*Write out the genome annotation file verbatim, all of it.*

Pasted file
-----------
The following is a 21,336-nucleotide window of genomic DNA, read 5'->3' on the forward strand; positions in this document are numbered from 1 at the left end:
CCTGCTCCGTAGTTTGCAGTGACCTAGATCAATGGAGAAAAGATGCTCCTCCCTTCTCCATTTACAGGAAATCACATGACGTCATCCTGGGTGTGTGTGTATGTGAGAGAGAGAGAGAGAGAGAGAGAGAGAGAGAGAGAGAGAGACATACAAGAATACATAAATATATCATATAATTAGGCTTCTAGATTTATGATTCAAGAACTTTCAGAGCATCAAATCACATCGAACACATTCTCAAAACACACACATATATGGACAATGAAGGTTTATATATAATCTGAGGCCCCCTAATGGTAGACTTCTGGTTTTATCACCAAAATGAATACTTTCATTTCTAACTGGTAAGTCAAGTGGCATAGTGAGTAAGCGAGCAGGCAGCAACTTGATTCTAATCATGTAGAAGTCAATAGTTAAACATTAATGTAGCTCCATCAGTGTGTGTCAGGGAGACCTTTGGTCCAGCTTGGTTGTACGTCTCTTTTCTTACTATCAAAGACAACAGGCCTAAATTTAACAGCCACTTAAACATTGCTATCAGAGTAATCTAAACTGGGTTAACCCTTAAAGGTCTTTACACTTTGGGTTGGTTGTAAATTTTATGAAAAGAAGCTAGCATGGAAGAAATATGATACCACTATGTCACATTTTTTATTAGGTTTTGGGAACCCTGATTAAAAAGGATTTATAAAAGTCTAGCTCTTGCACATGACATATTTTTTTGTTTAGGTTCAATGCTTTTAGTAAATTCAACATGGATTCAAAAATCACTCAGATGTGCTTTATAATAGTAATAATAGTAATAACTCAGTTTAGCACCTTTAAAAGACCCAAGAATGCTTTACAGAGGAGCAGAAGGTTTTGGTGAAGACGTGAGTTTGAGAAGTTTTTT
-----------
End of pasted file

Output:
The following is a 21,336-nucleotide window of genomic DNA, read 5'->3' on the forward strand; positions in this document are numbered from 1 at the left end:
CCTGCTCCGTAGTTTGCAGTGACCTAGATCAATGGAGAAAAGATGCTCCTCCCTTCTCCATTTACAGGAAATCACATGACGTCATCCTGGGTGTGTGTGTATGTGAGAGAGAGAGAGAGAGAGAGAGAGAGAGAGAGAGAGAGAGACATACAAGAATACATAAATATATCATATAATTAGGCTTCTAGATTTATGATTCAAGAACTTTCAGAGCATCAAATCACATCGAACACATTCTCAAAACACACACATATATGGACAATGAAGGTTTATATATAATCTGAGGCCCCCTAATGGTAGACTTCTGGTTTTATCACCAAAATGAATACTTTCATTTCTAACTGGTAAGTCAAGTGGCATAGTGAGTAAGCGAGCAGGCAGCAACTTGATTCTAATCATGTAGAAGTCAATAGTTAAACATTAATGTAGCTCCATCAGTGTGTGTCAGGGAGACCTTTGGTCCAGCTTGGTTGTACGTCTCTTTTCTTACTATCAAAGACAACAGGCCTAAATTTAACAGCCACTTAAACATTGCTATCAGAGTAATCTAAACTGGGTTAACCCTTAAAGGTCTTTACACTTTGGGTTGGTTGTAAATTTTATGAAAAGAAGCTAGCATGGAAGAAATATGATACCACTATGTCACATTTTTTATTAGGTTTTGGGAACCCTGATTAAAAAGGATTTATAAAAGTCTAGCTCTTGCACATGACATATTTTTTTGTTTAGGTTCAATGCTTTTAGTAAATTCAACATGGATTCAAAAATCACTCAGATGTGCTTTATAATAGTAATAATAGTAATAACTCAGTTTAGCACCTTTAAAAGACCCAAGAATGCTTTACAGAGGAGCAGAAGGTTTTGGTGAAGACGTGAGTTTGAGAAGTTTTTT